The new game played by these companies involves the legal dissolution of subsidiaries within the larger corporation, effectively removing any pension liability of the previous entity. Miscalculations of duration, an insurance term that helps estimate how well the plan is able to distribute benefits and for how long, as well as poorly diversified portfolios have turned many pensions from bankable, reportable profits to drags on the financial statement. This makes for a very enticing incentive for continued M&A activity in an uncertain world full of unpredictable pension liabilities.
These pension woes are expected to accelerate even as the markets improve. If these plans are not dissolved through M&A activity, they are bailed out by the Pension Benefit Guaranty Corporation, an insurance policy for pension plans.
The PBGC, which is often erroneously compared to the Federal Deposit Insurance Corporation or FDIC, a program that protects the nation's savers, is facing financial difficulty of its own. (The difference lies in the open disclosure of coverage provided by the FDIC for savers, up to $100,000. PBGC uses confusing rules to determine their obligations which can be found at the bank agency's Website - www.pbgc.gov/news/press_release/2004/pr05_14.htm#chart). This spells further disaster for those about to or currently retired.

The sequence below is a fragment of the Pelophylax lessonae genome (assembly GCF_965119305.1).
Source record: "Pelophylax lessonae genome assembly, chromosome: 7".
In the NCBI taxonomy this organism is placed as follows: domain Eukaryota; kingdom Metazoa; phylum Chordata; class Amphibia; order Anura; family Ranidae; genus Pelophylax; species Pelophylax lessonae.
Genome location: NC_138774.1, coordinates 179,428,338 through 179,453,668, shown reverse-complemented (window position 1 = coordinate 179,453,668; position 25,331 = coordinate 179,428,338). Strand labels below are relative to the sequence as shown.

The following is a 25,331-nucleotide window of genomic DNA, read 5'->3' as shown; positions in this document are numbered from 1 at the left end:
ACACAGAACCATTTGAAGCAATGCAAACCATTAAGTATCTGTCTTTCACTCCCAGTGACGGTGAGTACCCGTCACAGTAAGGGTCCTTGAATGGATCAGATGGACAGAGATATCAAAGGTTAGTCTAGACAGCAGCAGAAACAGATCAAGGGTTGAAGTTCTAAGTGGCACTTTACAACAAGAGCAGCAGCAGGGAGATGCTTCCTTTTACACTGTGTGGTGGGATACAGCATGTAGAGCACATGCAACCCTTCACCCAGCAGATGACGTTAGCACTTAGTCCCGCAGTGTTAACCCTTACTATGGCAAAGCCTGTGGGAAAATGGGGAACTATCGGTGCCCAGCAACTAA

The current premiums collected by the agency, about $19 per employee, are predicted to fall short of future obligations. The ability to simply jettison pension obligations in the face of financial difficulty has increased the call for better pension disclosure. It is debatable as to what if anything disclosure would accomplish. A better informed employee would have little recourse if the plan was revealed to have serious actuarial flaws and/or was poorly diversified.
The real danger lies in the attractiveness of simply dissolving pension obligations. If struggling industries see this as the cure for their own hemorrhaging plans, PBGC would be in serious trouble.
Some of the suggestions to change how PBGC operates would not benefit the employee or the future retiree. Raising the premiums of member companies would help in the short term. Charging higher premiums for riskier plans would, on the surface seem like a good idea as well.